Oliver Beer Recomposition (Four Piano Keys), 2020
To create his ‘Two-Dimensional Sculptures’, Beer slices through objects with surgical precision, embedding the pieces in resin so that only their cut edges remain visible, set perfectly flush with the gesso surface. These objects are unravelled, losing all volume and functionality, and their elements re-unified within the pictorial plane. Using a technique unique to Beer’s practice, he transforms three dimensions into two, creating a ‘physical cubism’ in which multiple perspectives can be simultaneously perceived. As the artist notes, sound travels in straight lines directly through matter – as in ultrasound imaging – not stopping at the surface as light does, so these works allow us to perceive the world beyond its surface.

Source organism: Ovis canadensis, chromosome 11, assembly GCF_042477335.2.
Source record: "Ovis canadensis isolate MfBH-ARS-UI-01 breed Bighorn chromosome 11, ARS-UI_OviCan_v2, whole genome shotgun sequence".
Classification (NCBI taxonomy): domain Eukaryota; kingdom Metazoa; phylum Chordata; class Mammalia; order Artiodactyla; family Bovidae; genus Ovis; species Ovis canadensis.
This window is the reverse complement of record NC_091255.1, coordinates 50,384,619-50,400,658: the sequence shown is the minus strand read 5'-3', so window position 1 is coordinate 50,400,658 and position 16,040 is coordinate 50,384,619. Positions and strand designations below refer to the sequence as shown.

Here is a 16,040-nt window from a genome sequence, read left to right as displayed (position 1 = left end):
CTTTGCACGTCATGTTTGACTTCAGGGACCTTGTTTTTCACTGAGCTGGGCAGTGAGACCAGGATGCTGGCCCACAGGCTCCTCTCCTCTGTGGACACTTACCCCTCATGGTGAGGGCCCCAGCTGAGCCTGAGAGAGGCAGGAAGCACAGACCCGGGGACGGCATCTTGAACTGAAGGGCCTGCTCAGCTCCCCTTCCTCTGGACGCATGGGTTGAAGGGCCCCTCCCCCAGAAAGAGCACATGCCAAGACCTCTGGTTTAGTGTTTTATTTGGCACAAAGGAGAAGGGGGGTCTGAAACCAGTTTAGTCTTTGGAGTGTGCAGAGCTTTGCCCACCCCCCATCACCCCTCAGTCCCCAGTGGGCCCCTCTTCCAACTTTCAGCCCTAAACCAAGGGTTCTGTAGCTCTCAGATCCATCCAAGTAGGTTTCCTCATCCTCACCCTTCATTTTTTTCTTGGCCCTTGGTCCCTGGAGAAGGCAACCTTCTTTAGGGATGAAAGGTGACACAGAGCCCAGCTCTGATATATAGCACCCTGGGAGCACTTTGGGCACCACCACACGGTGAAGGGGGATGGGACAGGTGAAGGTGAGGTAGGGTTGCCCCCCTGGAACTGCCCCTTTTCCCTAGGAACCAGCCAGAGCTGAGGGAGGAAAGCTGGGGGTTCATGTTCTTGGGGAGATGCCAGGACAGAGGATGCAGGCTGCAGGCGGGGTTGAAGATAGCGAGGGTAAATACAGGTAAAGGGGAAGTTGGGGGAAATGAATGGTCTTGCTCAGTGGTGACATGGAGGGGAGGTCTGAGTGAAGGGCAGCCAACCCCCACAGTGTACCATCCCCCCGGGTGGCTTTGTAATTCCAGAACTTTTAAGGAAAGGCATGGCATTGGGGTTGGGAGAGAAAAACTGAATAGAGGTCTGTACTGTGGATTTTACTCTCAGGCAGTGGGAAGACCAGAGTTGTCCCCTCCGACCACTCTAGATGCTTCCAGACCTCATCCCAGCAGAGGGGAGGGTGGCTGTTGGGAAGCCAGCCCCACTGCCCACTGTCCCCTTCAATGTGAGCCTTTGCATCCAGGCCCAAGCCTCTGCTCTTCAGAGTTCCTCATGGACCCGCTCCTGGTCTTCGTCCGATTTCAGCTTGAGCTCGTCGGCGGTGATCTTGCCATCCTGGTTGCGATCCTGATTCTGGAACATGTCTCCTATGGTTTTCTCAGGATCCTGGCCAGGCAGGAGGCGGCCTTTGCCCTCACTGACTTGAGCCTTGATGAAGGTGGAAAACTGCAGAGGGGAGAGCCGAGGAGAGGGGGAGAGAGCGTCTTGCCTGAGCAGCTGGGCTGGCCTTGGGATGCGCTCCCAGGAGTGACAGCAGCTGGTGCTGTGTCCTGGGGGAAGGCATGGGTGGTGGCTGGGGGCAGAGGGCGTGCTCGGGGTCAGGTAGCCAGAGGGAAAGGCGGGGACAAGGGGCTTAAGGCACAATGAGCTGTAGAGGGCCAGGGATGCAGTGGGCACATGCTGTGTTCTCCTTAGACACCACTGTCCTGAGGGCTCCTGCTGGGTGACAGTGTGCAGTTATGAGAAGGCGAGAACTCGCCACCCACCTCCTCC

In Recomposition (Four Piano Keys), 2020, the white square opens on hinges to reveal a tilted inset square, each side of which is composed of a piano key extracted from the artist’s grandmother’s piano, which was also his childhood instrument. Born in 1913, Oma was prevented from studying music by her father, himself a violinist. She made her first composition at the age of 87, which – unable to transcribe herself – she communicated to her teenage grandson through a combination of singing and drawing. Without any musical training, Oma was never able to play this piano and, poignantly, this silencing of her music is represented metaphorically through the silencing of the piano keys. Embedded within the resin, the keys instead become two-dimensional images of themselves, no longer functional and by turns revealed or concealed behind the hinged doors. Anatomical in its scope, the square image shows the keys’ white and black veneers, as well as the felt pads, which begin the process of producing sound in the instrument. The internal hammers of the piano are also visible, retained in their three-dimensional form as the handles that open and close the piece.